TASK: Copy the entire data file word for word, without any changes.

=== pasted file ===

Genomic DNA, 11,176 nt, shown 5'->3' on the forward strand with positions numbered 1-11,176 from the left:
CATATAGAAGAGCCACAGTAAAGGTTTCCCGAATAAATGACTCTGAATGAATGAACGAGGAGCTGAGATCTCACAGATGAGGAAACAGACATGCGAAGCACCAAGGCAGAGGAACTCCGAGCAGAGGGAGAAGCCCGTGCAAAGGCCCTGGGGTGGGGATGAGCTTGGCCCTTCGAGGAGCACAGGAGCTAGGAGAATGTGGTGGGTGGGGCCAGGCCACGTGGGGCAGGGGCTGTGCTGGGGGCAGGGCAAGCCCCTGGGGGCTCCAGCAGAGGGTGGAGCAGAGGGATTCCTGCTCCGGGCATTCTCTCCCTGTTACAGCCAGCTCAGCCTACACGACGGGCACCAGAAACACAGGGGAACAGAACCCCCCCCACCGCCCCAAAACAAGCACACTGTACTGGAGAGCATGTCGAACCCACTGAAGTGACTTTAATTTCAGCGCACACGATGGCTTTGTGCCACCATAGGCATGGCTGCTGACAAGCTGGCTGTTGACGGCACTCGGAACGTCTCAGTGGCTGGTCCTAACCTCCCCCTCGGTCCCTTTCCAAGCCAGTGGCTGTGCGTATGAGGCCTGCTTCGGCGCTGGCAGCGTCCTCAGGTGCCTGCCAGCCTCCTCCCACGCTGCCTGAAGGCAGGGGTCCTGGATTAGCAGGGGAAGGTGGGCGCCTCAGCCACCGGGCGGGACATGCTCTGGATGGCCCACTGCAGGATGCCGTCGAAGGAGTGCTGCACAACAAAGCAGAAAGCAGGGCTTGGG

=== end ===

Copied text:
Genomic DNA, 11,176 nt, shown 5'->3' on the forward strand with positions numbered 1-11,176 from the left:
CATATAGAAGAGCCACAGTAAAGGTTTCCCGAATAAATGACTCTGAATGAATGAACGAGGAGCTGAGATCTCACAGATGAGGAAACAGACATGCGAAGCACCAAGGCAGAGGAACTCCGAGCAGAGGGAGAAGCCCGTGCAAAGGCCCTGGGGTGGGGATGAGCTTGGCCCTTCGAGGAGCACAGGAGCTAGGAGAATGTGGTGGGTGGGGCCAGGCCACGTGGGGCAGGGGCTGTGCTGGGGGCAGGGCAAGCCCCTGGGGGCTCCAGCAGAGGGTGGAGCAGAGGGATTCCTGCTCCGGGCATTCTCTCCCTGTTACAGCCAGCTCAGCCTACACGACGGGCACCAGAAACACAGGGGAACAGAACCCCCCCCACCGCCCCAAAACAAGCACACTGTACTGGAGAGCATGTCGAACCCACTGAAGTGACTTTAATTTCAGCGCACACGATGGCTTTGTGCCACCATAGGCATGGCTGCTGACAAGCTGGCTGTTGACGGCACTCGGAACGTCTCAGTGGCTGGTCCTAACCTCCCCCTCGGTCCCTTTCCAAGCCAGTGGCTGTGCGTATGAGGCCTGCTTCGGCGCTGGCAGCGTCCTCAGGTGCCTGCCAGCCTCCTCCCACGCTGCCTGAAGGCAGGGGTCCTGGATTAGCAGGGGAAGGTGGGCGCCTCAGCCACCGGGCGGGACATGCTCTGGATGGCCCACTGCAGGATGCCGTCGAAGGAGTGCTGCACAACAAAGCAGAAAGCAGGGCTTGGG